Grad students host legislative town hall

BY ALLIE WRIGHT | APRIL 22, 2011 7:20 AM

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While budget debates are still going on at the Statehouse, some local Democrats are working to make sure Iowa's educational system is properly funded.

But they said they need students' help.

"We can't do it alone," said Rep. Mary Mascher, D-Iowa City, at a town-hall-inspired meeting Thursday night. Approximately 30 people attended the forum at Old Brick, 26 E. Market St.

Mascher said she would like to receive more feedback from students at all of Iowa's colleges. She said she'd like to constantly hear students' thoughts on decreasing state appropriations and increasing tuition.

She wants students to seek well-paying jobs in Iowa rather than leaving after graduation, she said.
"We bring you here, we educate you, and then we export you out," Mascher said.

She said a large problem is students are easily hired in many places around the world — often with higher wages.

"We believe that investing in education is an investment in our future," said Sen. Jeff Danielson, D-Cedar Falls.

Danielson, who called himself a "poster child" for public education — he received degrees from Hawkeye Community College and the University of Northern Iowa — said a sustained student presence at the Capitol is pivotal for making students' concerns about educational funding known to legislators.

"If we don't invest in us, who will?" Danielson said.

Education is an investment that matters for long-term state growth, he said.

"We wanted to give students a chance to have another opportunity to have direct contact with eastern Iowa legislation. Our voices can really be heard," said Lyndsay Harshman, the president of University of Iowa Executive Committee of Graduate and Professional Students, which hosted the event along with the Graduate Student Senate.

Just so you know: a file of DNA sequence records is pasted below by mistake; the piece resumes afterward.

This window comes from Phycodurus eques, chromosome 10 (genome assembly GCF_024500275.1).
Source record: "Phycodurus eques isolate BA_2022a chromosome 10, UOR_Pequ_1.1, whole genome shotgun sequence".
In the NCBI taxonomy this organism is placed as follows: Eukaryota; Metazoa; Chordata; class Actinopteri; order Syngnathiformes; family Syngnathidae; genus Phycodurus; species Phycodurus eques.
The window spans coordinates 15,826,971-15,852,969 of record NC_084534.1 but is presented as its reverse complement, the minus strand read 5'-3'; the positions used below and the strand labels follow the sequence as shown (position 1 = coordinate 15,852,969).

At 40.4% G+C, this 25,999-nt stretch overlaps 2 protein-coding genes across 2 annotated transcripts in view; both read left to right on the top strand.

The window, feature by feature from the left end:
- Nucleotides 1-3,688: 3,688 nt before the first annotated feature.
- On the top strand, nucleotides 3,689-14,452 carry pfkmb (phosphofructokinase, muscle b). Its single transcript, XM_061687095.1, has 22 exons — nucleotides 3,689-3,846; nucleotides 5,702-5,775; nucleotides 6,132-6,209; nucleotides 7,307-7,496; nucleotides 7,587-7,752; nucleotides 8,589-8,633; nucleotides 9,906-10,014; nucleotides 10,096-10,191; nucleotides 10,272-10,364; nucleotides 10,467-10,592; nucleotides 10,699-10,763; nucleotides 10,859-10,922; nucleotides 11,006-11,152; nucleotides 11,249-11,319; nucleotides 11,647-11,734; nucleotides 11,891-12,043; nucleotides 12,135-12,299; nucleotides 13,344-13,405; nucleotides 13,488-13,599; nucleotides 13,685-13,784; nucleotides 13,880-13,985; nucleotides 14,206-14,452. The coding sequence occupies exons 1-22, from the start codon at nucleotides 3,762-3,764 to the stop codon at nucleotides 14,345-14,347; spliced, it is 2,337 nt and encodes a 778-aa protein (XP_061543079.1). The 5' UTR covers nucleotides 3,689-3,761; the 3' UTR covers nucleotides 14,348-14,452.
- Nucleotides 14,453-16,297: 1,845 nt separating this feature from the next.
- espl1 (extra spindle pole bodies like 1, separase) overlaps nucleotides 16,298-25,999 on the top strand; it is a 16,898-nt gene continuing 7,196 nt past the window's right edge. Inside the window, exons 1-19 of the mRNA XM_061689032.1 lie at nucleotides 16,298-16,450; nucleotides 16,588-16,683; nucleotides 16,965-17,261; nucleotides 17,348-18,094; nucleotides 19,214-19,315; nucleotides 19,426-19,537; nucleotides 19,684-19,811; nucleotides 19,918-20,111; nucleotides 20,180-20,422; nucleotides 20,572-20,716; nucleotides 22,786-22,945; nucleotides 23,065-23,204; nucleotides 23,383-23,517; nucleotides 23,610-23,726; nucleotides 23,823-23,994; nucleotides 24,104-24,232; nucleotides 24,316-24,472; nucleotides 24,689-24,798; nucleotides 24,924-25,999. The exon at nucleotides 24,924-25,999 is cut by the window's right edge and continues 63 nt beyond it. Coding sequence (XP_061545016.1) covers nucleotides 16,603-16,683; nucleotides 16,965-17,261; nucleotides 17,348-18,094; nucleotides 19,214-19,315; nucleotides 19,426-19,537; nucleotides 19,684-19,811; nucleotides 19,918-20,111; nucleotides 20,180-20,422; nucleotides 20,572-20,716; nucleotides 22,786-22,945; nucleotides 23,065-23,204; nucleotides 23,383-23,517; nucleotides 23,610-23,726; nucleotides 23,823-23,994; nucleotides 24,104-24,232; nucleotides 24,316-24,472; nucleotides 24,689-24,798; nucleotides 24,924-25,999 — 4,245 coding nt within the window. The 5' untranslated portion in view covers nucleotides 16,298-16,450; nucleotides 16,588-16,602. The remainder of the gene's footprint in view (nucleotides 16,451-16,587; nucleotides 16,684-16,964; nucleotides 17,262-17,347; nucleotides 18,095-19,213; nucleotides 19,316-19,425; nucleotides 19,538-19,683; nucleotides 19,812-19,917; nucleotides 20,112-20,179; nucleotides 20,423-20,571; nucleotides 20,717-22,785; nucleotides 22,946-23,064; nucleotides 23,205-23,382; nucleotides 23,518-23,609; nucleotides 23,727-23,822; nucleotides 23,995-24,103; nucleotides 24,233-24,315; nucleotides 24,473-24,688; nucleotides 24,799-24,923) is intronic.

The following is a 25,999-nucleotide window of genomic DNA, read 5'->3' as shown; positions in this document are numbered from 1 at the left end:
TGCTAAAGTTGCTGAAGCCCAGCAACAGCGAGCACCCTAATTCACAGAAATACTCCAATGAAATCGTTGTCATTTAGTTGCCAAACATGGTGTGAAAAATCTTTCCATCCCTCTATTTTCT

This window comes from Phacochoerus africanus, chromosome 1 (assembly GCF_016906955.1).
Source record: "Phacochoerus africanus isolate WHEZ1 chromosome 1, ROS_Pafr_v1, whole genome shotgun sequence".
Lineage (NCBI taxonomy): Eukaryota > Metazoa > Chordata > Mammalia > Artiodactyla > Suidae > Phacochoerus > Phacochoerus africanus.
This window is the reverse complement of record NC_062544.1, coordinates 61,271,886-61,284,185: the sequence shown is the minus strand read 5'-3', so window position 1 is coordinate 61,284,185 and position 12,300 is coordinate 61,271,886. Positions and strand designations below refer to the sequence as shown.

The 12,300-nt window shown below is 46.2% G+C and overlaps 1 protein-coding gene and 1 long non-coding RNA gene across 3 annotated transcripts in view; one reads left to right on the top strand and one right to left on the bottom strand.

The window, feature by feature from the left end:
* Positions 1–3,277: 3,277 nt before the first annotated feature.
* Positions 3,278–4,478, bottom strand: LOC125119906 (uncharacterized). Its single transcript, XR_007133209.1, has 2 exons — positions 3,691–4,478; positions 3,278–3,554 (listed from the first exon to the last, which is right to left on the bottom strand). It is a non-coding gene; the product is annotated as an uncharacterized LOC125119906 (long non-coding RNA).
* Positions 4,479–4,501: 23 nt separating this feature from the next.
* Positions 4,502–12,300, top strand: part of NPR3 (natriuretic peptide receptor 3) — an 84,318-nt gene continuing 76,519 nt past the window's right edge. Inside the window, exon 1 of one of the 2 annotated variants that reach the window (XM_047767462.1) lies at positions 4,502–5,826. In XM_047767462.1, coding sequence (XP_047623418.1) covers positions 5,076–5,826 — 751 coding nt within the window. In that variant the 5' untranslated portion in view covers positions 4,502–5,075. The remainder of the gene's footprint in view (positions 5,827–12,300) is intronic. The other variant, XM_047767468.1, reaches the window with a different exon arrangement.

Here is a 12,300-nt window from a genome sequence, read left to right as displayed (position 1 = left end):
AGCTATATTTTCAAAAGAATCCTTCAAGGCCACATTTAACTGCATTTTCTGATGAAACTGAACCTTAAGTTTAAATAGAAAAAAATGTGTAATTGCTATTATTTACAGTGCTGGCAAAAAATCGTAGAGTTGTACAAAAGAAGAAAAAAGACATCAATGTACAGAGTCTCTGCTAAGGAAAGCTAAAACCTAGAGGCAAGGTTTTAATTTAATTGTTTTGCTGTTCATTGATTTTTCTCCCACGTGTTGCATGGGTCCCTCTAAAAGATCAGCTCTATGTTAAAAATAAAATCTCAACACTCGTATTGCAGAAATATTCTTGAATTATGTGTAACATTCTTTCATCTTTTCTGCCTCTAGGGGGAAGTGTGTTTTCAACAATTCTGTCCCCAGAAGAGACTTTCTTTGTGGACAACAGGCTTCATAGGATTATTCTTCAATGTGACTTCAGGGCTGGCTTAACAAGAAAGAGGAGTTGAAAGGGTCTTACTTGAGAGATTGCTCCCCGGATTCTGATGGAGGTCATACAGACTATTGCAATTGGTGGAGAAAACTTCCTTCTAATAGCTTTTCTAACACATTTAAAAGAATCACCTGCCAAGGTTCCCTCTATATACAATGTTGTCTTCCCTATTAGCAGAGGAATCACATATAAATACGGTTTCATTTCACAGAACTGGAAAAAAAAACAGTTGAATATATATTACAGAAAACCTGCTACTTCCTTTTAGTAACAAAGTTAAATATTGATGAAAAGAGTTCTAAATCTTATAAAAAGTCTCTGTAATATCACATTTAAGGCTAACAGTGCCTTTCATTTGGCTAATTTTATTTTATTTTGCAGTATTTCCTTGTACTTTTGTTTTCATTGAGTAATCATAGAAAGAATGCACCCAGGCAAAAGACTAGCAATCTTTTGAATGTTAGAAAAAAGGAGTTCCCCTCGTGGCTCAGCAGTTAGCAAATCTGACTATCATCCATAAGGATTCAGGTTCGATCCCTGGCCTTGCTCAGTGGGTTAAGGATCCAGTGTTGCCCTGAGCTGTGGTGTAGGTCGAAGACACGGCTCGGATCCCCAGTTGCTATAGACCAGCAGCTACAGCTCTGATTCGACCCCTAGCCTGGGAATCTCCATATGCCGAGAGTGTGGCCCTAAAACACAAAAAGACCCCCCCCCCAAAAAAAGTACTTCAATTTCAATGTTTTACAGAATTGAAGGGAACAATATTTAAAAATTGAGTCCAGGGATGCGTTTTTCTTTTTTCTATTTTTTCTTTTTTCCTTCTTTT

UI freshman Caroline Dvorsky said she attended the event because she thinks a discussion with legislators is a great way to have conversations and find a "common ground" on tuition, among other things.

"I think everyone should be passionate about it," the 18-year-old said. "It's our money, so we should, of course, have a say in where it goes into and how it's spent."

All of the legislators participating in the forum were Democrat, and they did not hold back in bashing Gov. Terry Branstad's proposed state budget.

"Sometimes, the problem with politics is that it gets too damn political," said Rep. Dave Jacoby, D-Coralville, during the forum.

Jacoby said the decreasing state appropriations and potential budget cuts is an "attack" on public education, and he is curious to see what students are hearing on their campuses across the state.

But at least one Republican said she didn't agree.

"I think that attacking Gov. Branstad for trying to balance the budget is a smart move by the Democrats, but it's not necessarily going to work," said Natalie Ginty, the president of the Iowa Federation of College Republicans.

After the forum, Mascher said she was "hopeful" about the student participation and discussion.

"What I love about meeting with students is they're interests are varied," she said.

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